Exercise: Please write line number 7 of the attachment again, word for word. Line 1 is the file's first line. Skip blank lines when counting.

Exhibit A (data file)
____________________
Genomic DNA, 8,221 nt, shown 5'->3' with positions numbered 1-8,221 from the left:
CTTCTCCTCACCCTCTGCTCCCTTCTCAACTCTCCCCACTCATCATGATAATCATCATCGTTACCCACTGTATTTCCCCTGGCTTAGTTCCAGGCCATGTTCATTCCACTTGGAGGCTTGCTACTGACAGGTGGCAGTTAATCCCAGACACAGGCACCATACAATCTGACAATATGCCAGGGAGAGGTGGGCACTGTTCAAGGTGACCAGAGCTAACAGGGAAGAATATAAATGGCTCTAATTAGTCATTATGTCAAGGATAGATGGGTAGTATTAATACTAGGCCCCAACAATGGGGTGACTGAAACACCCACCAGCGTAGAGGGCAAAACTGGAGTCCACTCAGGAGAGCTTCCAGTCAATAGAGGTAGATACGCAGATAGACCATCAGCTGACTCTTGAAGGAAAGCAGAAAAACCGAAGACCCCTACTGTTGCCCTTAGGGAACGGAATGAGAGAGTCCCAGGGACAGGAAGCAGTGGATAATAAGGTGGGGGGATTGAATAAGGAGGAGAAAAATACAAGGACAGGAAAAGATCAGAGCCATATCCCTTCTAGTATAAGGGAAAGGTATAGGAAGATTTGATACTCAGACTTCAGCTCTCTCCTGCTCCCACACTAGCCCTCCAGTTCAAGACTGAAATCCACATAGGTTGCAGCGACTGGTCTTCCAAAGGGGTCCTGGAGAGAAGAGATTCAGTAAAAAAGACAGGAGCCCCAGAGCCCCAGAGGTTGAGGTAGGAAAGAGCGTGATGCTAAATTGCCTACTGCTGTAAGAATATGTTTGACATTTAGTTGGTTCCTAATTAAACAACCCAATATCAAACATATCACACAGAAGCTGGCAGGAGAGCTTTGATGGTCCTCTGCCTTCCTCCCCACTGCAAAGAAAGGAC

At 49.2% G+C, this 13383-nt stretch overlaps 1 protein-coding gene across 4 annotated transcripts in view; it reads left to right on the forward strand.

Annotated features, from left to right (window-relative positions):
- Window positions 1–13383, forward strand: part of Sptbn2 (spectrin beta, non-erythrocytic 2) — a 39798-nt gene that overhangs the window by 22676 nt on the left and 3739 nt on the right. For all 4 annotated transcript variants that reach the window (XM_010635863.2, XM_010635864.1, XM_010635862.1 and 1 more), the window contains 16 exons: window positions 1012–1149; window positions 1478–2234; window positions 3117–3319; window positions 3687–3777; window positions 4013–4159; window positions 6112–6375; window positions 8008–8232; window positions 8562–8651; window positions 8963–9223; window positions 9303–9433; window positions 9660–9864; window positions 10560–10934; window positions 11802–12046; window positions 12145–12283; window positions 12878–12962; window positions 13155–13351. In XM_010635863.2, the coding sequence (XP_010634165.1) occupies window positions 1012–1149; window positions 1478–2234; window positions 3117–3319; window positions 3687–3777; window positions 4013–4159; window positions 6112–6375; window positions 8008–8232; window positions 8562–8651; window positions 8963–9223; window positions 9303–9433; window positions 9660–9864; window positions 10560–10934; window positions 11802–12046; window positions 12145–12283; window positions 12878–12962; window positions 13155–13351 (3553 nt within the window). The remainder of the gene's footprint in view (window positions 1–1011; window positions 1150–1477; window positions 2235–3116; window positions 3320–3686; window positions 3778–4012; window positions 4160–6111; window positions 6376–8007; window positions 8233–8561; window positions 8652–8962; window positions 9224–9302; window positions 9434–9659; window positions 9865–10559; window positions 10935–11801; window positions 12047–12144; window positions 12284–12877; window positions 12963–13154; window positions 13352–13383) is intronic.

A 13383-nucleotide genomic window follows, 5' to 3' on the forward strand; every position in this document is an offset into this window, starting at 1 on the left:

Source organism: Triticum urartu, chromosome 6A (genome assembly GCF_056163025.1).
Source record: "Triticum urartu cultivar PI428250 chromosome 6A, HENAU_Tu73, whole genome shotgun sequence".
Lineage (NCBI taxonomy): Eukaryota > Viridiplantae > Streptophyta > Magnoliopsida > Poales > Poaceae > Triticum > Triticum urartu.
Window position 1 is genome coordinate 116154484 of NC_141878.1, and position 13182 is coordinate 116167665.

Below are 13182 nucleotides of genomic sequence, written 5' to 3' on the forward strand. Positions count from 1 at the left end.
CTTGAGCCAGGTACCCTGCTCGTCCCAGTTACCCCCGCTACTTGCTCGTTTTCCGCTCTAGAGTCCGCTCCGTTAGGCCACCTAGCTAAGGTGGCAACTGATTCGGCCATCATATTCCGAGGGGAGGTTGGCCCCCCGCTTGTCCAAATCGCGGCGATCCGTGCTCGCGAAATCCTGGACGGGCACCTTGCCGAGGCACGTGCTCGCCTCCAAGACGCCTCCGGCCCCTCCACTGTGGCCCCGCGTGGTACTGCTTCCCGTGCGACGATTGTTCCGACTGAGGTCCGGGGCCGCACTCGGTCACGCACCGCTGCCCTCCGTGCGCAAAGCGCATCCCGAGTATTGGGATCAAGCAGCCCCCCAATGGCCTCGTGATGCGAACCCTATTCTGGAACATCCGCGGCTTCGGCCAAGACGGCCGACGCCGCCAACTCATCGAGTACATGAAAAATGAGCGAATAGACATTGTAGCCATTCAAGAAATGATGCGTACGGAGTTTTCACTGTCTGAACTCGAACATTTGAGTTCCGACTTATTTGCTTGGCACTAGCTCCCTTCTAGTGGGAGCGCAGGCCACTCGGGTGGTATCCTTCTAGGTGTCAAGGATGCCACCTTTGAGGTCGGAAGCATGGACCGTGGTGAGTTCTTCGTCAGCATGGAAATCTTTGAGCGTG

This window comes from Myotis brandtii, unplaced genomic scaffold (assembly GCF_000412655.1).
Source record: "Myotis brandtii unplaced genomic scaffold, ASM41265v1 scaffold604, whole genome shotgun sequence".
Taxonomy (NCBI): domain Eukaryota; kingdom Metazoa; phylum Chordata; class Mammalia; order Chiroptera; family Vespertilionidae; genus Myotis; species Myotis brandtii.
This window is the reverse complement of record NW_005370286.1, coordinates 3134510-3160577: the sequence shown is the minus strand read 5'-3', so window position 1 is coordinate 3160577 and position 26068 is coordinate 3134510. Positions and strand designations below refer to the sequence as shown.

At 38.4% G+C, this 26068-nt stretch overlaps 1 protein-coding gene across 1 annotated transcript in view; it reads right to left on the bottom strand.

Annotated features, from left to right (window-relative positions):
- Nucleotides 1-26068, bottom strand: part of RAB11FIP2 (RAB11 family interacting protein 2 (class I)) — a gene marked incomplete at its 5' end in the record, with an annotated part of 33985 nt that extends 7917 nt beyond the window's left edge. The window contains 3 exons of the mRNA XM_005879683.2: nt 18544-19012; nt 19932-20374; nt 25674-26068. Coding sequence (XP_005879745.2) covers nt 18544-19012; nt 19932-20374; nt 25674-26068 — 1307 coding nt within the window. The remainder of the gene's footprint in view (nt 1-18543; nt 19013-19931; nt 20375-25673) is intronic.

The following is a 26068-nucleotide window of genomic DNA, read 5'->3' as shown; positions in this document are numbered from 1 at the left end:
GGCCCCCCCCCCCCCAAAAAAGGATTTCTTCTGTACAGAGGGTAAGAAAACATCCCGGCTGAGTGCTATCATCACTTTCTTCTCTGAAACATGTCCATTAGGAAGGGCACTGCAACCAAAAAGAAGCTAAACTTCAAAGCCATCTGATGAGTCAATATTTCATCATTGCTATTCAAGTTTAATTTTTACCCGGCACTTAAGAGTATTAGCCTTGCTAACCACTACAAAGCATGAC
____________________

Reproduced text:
Source organism: Triticum urartu, chromosome 6A (genome assembly GCF_056163025.1).